Tips for loved ones how to reconcile your lover


 Leave a private space

Psychiatrist Hal Schori explains that leaving a private space for the partner or lover when a problem occurs in the relationship can give him the time needed to calm himself down, as some people may need to spend some time on their own to think or get rid of their negative feelings, and in this case the following must be taken into account: 1]


Avoid attachment to the partner: one of the partners may need to spend time alone while the other does not feel the need for it, so be aware that clinging and attachment may make matters worse, unlike the time it takes for the partner to think alone, which may strengthen the relationship in the long run.

Meditation: It is recommended that you take time to focus on your own thoughts and feelings.

Avoid punishment: If the partner says that he needs some time alone, his desire must be respected and not taken on a personal level, or refrain from seeing him and talking to him as a punishment for that.

Choose words carefully

Dr. Holly Parker, a practicing psychiatrist and lecturer at Harvard University, advises avoiding repeating the cause of the problem or using phrases such as: I am sorry, but, or this is just because you always, when reconciling with the partner, it worsens the problem, as you must choose words that make the partner feel the desire for reconciliation And avoiding the use of expressions that tend to hurt feelings, escalate the problem, blame, and point the finger at the partner, by insulting him, reminding him of the past, screaming at him, and making harsh, critical, or even sarcastic comments, and others. [2]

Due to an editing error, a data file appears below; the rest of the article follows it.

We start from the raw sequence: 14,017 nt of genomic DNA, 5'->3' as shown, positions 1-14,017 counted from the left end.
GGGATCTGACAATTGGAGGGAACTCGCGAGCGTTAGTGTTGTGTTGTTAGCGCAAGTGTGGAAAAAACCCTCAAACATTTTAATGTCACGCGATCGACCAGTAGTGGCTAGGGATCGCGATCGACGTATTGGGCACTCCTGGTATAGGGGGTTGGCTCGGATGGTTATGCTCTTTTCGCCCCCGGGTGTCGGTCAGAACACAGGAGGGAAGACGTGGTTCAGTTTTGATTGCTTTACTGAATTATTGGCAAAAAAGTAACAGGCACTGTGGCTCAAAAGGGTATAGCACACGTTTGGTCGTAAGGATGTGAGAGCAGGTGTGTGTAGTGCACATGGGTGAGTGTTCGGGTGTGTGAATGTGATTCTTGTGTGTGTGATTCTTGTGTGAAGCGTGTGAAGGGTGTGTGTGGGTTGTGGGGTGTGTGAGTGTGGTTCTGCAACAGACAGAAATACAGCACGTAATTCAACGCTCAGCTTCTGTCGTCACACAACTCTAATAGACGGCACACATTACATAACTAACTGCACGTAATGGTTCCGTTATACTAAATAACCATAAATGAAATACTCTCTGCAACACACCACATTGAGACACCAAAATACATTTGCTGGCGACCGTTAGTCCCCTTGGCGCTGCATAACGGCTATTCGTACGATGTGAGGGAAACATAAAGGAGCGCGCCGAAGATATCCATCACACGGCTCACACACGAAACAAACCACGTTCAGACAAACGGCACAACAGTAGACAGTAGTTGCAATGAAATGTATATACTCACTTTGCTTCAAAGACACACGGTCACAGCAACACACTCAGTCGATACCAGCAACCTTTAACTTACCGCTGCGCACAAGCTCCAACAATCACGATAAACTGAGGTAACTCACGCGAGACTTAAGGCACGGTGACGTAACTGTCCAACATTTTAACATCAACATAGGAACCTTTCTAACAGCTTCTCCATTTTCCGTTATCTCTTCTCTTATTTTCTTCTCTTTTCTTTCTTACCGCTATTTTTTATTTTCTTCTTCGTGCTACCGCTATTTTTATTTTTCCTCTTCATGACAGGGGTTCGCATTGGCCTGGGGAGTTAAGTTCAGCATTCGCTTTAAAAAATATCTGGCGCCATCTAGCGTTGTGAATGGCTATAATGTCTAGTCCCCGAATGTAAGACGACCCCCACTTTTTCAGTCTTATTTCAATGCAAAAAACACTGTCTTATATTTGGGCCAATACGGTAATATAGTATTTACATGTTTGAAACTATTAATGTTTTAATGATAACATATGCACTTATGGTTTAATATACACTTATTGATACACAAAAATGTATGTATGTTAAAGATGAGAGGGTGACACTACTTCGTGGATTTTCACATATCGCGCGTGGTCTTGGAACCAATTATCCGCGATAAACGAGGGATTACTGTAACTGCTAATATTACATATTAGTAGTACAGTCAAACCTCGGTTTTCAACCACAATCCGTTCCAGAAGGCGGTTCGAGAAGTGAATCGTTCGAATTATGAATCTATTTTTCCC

Acknowledge a mistake and avoid being interrupted

The offending party must acknowledge the behavior that he took and speak that he caused harm to the partner emotionally, physically, mentally, or otherwise, whether intentionally or unintentionally, it is evidence of bearing responsibility, intent to reconcile, and improving the relationship, as it should. Avoid interrupting and allowing the partner to express his feelings without fear of retaliation, interaction, or defense from the other party, as this proves to the partner the importance of his apology and the desire of the other party to listen to him. [3]


References

↑ Kristin Wong (3-3-2015), “How to Get Your Relationship Back on Track After a Terrible Fight”, lifehacker.com, Retrieved 10-12-2018. Edited.

↑ Suzannah Weiss (21-3-2017), “7 Things To Do After A Fight With Your Partner,” www.bustle.com, Retrieved 10-12-2018.

↑ Linda Bloom, Charlie Bloom (26-8-2013), “Read This Before You Apologize to Her (or Him)”,

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